High-quality education in the form of Honors Colleges in Public Universities is becoming ever more common. Within the University of California system most have, including UCLA, UCI, and five of the six colleges of UCSD, special honors programs.
The reason behind the growth of these honors programs is public universities want to keep their best students at home, in state, and challenged by a curriculum many believe can only be obtained from the most selective universities.
One of the eminent Honors programs was described in a previous column, the Barrett Honors College at Arizona State University. The column mentioned that the Public University Honors (PUH) organization has evaluated the top public honors programs in its book A Review of 50 Public University Honors Programs.
Like most rankings there is a bit of subjectivity, although the PUH rates programs by:
- The number of honors classes necessary to fulfill graduation requirements (the more, the better)
- The number of prestigious scholarships garnered by enrolled students (Rhodes, Marshall, Goldwater, Fulbright, Truman, etc.)
- Special honors housing and facilities
- Select honors study abroad programs
- Priority registration
Yet the best means of understanding what an honors program is all about is to look closely at one. A university with a top 50 honors program that might prove accessible and affordable is the Honors College Program at the University of Utah.
To take advantage of tuition savings, Californians should apply through the Western University Exchange (WUE). Their tuition will then be 150% of the residential tuition rate, which is approximately $11,000, well below UC’s $14,000.
The University of Utah typically admits around 80% of its applicants. Most of the students admitted have unweighted GPAs of 3.6 to 3.9 with mean SAT scores of 1345/1600 or an ACT of 30. The Honors Program, in other words, is one of the most selective colleges in the country contained in large land-grant university.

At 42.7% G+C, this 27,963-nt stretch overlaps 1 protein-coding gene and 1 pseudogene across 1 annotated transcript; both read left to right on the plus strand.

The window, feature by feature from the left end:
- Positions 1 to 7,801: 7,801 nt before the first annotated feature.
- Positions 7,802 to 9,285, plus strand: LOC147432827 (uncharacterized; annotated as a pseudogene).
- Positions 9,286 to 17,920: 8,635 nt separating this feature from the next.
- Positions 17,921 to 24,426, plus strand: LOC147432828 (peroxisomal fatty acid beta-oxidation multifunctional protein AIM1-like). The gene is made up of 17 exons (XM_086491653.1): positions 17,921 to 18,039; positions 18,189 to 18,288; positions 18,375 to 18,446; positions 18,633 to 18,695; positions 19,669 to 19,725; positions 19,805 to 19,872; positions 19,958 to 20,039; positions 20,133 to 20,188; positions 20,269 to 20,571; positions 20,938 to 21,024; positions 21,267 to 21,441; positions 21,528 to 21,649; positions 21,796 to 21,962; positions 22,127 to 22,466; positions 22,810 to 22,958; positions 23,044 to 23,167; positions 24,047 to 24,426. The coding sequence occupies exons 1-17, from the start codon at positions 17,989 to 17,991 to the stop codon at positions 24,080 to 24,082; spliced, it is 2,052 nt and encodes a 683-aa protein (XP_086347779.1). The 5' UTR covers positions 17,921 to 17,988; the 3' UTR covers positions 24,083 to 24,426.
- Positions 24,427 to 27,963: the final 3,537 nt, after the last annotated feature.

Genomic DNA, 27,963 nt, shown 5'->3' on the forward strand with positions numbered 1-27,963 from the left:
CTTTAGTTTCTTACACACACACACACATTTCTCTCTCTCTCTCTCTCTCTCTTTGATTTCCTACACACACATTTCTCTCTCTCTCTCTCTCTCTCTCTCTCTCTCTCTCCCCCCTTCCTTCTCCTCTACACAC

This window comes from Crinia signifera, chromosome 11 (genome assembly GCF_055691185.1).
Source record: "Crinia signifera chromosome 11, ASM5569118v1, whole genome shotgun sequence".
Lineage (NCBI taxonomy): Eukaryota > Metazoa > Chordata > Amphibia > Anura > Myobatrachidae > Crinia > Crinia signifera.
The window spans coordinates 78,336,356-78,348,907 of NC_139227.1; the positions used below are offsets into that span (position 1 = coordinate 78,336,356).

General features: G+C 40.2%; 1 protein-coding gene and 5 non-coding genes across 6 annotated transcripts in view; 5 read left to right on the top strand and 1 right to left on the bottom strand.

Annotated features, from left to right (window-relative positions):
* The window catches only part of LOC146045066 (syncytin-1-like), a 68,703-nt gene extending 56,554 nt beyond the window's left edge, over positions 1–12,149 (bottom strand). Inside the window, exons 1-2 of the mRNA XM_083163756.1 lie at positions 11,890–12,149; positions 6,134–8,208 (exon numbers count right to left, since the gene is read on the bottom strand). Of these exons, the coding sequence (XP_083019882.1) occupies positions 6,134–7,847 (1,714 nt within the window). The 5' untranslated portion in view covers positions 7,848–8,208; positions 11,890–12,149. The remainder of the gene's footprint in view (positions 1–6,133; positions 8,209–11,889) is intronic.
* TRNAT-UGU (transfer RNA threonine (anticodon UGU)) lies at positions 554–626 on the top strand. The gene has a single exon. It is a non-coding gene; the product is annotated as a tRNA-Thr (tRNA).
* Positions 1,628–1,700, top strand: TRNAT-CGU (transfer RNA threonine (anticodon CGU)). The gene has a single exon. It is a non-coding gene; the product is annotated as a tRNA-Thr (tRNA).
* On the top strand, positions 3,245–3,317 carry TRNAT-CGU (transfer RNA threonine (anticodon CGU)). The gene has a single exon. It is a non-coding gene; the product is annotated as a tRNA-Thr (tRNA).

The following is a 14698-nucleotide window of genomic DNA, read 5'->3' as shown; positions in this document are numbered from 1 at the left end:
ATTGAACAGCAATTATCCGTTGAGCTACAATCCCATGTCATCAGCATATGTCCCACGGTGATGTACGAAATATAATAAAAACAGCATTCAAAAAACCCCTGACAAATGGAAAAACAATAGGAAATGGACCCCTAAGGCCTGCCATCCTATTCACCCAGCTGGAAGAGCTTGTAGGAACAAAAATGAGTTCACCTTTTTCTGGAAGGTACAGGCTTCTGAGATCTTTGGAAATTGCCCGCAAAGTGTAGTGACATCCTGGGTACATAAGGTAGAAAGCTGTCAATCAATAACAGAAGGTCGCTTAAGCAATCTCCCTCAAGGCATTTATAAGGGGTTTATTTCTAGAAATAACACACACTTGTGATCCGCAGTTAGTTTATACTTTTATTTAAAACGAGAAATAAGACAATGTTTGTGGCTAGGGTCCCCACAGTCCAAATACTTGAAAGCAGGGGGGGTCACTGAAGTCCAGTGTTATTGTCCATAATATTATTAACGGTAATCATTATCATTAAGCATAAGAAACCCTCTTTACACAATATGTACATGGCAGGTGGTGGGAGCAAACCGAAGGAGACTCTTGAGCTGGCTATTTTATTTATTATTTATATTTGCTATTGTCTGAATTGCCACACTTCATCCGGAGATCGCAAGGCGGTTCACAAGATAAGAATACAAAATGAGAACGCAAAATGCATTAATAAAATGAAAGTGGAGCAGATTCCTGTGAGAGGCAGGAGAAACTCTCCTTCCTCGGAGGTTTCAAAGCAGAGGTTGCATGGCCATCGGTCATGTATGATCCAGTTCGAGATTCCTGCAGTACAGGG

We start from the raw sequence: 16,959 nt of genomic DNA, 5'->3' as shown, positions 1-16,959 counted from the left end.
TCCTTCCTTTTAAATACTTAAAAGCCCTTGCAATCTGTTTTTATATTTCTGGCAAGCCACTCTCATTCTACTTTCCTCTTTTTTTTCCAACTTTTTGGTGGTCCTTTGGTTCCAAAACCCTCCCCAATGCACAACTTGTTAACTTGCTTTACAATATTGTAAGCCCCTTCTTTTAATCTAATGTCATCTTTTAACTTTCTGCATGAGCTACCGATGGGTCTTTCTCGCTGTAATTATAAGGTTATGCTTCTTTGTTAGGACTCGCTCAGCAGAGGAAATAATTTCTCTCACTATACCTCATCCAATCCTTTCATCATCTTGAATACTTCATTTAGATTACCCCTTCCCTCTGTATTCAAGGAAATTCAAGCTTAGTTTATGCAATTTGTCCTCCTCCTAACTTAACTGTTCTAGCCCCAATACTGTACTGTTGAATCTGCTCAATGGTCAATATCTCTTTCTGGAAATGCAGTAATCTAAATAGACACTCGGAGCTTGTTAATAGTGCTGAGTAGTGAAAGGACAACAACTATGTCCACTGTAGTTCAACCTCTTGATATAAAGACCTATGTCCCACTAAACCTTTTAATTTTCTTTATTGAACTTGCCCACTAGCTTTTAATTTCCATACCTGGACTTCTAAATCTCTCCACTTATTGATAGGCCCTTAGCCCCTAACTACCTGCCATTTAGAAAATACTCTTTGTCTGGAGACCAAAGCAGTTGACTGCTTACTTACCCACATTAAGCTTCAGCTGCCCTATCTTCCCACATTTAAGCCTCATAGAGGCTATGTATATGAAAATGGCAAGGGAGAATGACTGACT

Several of Utah’s departments are among the top 50 in the country including math (34), chemistry (35), computer science (40), earth sciences (42), and business (47). So if an honors student were to major in any of these departments, she would be arguably getting a superior liberal arts education coupled with one of the best department curriculum in the country.
Looking at the PUH honors criteria, to receive an Honors Bachelor’s Degree, a fifth of a student’s classes need to be honors classes. This could breakdown to four honors core courses, three honors elective and one thesis preparation class. The Honors Program features an ‘Intellectual Tradition’ series of seminars showing how key ideas have shaped humanity. The program also offers Praxis Labs, project based solutions to key social problems. Finally there is the thesis as a capstone to the Honors Program.
Utah Honors graduates have won 31 Goldwater (STEM fields), 22 Rhodes, and 23 Truman Scholarships over the years; the program ranks fifth among all public universities in wining Truman Scholarships.
The Marriott Honors Residential Community (MHRC) houses 309 students in mostly suite-style rooms. Students can choose to live in one of eight learning-themed areas, such as business or engineering. Each apartment suite has its own kitchen, and the community has an honors library, high speed internet, and a ski wax room.
There is also the Hinkley Institute for gaining honors credit through Hinkley internships; the UROP to obtain funding for research; the Marriott Library to get thesis and research advice from honors librarians; and more than 100 study abroad programs with intensive language programs in Kiel, Germany or Saratov, Russia.
The Honors Program at the University of Utah is not perfect, however: it doesn’t offer its students priority registration.
If you are an exceptional student in search of a place to help you excel on a budget, the Honors Program at the University of Utah is worth considering, and, to add icing on the honors, within 45 minutes of the campus is some of the best skiing in the country — all for a tuition price 20% lower than the UCs.
Ralph Becker, founder of Ivy College Prep, LLC, has been counseling students for the last 10 years. A former Yale Alumni interviewer, he holds a certificate in college counseling from UCLA Extension, and has published SAT* Vocab 800, (714) 734-8100.